• Yield: Serves 4 to 6

  • Time: 1 hour to overnight for soaking prep, Approx. 2 hours 30 minutes cooking

This is doro wat, arguably the national dish of Ethiopia, and a dish close to my heart. I once worked in an Ethiopian restaurant called the Horn of Africa in Madison, Wisconsin. This was by far the most popular dish. It is normally done with old chickens, and pheasants or grouse are great alternatives.

There are a few esoteric ingredients in this recipe that you really must have. Sorry, but this is what makes Ethiopian food special. The good news is that some ingredients, like the berbere spice mix, can be found in some fancy supermarkets, online, or made by hand. And the niter kebbeh butter is easily made, and lasts for many months in the fridge; forever in the freezer.

So once you get yourself set up, making this recipe is much easier. Traditional doro wat is made with t’ej, an Ethiopian mead. If you have some mead lying around, use it. Red wine is another traditional alternative.

Note that most recipes for doro wat will add even more berbere than I do, but be warned: It’s hot stuff!


  • 2 whole grouse or pheasants, cut into serving pieces

  • 1/4 cup lime juice

  • 6 cups red onions, about 4 medium onions, sliced root to tip

  • 1/2 cup spiced butter (see below)

  • 4 garlic gloves, minced

  • 1 tablespoon minced fresh ginger

  • 3 tablespoons tomato paste

  • 1/4 cup berbere (see below)

  • 1/2 teaspoon black pepper

  • 1/2 teaspoon ground cardamom

  • 1/2 teaspoon ground fenugreek (optional)

  • 1 cup mead or red wine

  • 2 cups game or chicken stock

  • Salt to taste

  • 6 hard-boiled eggs, peeled

Pheasant, Quail, Cottontail Pheasant, Quail, Cottontail by Hank Shaw


Soak the grouse in the lime juice for an hour, and up to overnight.

In a large, heavy pot, add the sliced onions and turn the heat to medium. Cook the onions dry, stirring frequently. They will give up their water, wilt, and eventually brown.

When the onions are close to browning, add the spiced butter, the garlic and ginger. Cook another minute or three. Add the tomato paste, berbere, black pepper, cardamom, fenugreek and mead. Mix well.

Add the grouse pieces and turn to coat. Cook another few minutes, until the meat turns opaque.

Pour in the stock and mead or wine. You want all the meat to be covered by about an inch; add water if you need to. Bring to a simmer, taste for salt, cover the pot and cook gently until the meat is tender, typically about 2 hours. The sauce should have cooked down a lot by now, and add a little water if it gets thicker than gravy.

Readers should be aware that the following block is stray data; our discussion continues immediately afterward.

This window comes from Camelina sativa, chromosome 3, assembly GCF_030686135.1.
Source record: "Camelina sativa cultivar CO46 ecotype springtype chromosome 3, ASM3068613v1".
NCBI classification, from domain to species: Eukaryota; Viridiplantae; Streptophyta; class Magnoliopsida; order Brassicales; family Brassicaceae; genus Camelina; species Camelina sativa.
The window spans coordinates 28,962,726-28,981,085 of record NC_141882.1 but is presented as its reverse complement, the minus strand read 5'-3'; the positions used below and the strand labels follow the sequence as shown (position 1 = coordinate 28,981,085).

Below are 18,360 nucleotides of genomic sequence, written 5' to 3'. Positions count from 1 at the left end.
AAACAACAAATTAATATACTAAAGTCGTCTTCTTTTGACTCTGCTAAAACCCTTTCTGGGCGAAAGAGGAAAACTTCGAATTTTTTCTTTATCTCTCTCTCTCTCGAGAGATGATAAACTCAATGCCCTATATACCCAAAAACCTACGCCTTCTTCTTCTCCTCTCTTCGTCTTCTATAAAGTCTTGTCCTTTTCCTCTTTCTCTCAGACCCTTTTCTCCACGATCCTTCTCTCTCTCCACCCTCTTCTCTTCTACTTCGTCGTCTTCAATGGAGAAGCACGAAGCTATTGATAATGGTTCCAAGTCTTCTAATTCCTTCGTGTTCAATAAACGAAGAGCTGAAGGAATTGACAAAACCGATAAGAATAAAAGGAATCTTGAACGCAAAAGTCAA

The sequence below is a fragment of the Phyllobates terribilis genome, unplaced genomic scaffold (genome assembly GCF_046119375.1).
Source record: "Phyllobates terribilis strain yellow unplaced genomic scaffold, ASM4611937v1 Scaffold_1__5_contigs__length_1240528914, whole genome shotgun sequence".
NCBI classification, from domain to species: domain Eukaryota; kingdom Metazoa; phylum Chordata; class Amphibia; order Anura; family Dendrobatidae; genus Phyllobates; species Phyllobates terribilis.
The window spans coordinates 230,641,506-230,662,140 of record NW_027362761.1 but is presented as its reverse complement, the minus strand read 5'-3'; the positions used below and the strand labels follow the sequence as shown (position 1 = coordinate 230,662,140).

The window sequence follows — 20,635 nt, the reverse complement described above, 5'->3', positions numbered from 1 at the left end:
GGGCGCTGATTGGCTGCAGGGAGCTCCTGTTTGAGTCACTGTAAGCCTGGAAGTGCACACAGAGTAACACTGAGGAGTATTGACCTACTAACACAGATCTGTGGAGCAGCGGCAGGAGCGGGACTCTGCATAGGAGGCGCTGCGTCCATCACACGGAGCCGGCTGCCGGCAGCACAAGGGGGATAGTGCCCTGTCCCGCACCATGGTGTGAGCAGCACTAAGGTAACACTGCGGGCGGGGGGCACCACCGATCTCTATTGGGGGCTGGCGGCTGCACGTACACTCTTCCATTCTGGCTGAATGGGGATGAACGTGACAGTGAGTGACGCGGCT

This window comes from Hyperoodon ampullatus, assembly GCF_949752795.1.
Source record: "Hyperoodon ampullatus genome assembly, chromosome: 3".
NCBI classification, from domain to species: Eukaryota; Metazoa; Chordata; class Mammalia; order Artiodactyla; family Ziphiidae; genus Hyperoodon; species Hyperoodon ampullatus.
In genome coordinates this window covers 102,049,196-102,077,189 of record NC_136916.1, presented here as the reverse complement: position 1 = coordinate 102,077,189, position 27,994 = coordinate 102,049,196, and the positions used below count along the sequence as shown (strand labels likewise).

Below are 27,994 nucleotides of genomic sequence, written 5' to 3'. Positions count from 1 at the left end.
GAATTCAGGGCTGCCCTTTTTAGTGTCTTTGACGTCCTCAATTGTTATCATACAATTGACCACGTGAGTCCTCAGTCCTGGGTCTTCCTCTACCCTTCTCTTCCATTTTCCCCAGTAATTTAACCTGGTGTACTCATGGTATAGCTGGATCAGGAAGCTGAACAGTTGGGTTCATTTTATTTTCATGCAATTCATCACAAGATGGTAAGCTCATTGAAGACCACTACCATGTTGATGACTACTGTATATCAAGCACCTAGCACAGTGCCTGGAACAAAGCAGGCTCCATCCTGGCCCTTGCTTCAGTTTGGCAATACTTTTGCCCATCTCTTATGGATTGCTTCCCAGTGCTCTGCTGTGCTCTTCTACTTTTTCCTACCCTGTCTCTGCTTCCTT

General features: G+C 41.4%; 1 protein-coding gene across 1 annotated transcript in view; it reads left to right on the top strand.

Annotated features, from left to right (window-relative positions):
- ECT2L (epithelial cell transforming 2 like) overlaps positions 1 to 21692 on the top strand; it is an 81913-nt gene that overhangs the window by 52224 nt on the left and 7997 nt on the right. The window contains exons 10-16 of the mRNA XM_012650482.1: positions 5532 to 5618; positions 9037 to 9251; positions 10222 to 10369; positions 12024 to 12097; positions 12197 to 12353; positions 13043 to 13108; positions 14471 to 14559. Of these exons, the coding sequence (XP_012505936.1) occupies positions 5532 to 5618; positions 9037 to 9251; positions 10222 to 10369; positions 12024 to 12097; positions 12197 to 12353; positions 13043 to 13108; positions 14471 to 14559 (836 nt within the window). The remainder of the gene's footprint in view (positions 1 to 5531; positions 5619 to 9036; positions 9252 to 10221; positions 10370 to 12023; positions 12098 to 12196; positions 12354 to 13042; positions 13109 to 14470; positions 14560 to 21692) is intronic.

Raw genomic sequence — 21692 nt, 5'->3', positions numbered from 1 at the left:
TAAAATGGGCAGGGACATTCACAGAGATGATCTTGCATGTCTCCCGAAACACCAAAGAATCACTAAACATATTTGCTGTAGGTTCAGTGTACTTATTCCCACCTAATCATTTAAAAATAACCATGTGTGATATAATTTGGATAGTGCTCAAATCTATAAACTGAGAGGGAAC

When you are about 15 minutes out from serving, add the hard-boiled eggs to the pot. You can either strip all the meat from the bones or leave it as-is. Serve with rice, bread or the Ethiopian crepes called injera.

Ethiopian Spiced Butter

I love this butter so much I use it far beyond Ethiopian dishes. If you use it in curry, it will add another layer of awesome. And, as I mentioned, it will keep for months in the fridge, and years in the freezer.


  • 1 pound unsalted butter

  • 1/4 cup minced shallot

  • 2 garlic cloves, minced

  • 2 tablespoons minced fresh ginger

  • 12 to 15 cardamom pods, crushed

  • 5 cloves

  • 1 cinnamon stick, about 1 inch long

  • 1 tablespoon dried oregano

  • 1/2 teaspoon turmeric

  • 1 teaspoon fenugreek


Toast the cardamom, cloves and cinnamon in a dry pan over medium heat until they are aromatic, about a minute. Cut the butter into cubes.

Toss everything into a heavy pot and turn the heat on low. Let this come to a bare simmer and cook gently for at least 30 minutes. We cooked ours at least an hour. It is vital that the milk solids do not burn. If they do, you have ruined the butter. Watch for browning, and when you see it, turn off the heat.

Strain through cheesecloth and store in a clean glass jar. It'll last 6 months in the fridge, at least a week on the counter, and forever in the freezer.

Berbere, Ethiopian Spice Mix

This is some serious stuff. Complex, fragrant, hotter than hell. It is to Ethiopian food what masala is to Indian: indispensable. Once made, it will keep a year in the cupboard.


  • 1 cup cayenne

  • 1/4 cup sweet paprika

  • 1 tablespoon onion powder

  • 1 tablespoon salt

  • 2 teaspoons garlic powder

  • 1 tablespoon ground ginger

  • 1 tablespoon ground rue seed (optional)

  • 1 tablespoon ajwain seed (optional)

  • 2 teaspoons ground cardamom

  • 2 teaspoon ground cumin

  • 2 teaspoons ground fenugreek

  • 1 teaspoon ground turmeric

  • 1 teaspoon ground clove

Note that rue seed and ajwain are very hard to find. I include them for authenticity’s sake.


Mix all the ingredients together and store in a cool, dark place.

Recipe reprinted with permission from Pheasant, Quail, Cottontail by Hank Shaw. Copyright 2018 H&H Books.

Hank Shaw
Hank Shaw is a former chef who is now a full-time forager and writer. His work has been published in Food & Wine, Organic Gardening, The Art of Eating, Field and Stream, Gastronomica, Meatpaper, Edible Sacramento, the Stockton (CA) Record, Pheasants Forever magazine and Delta Waterfowl Magazine. He is the author of Hunt, Gather, Cook: Finding the Forgotten Feast.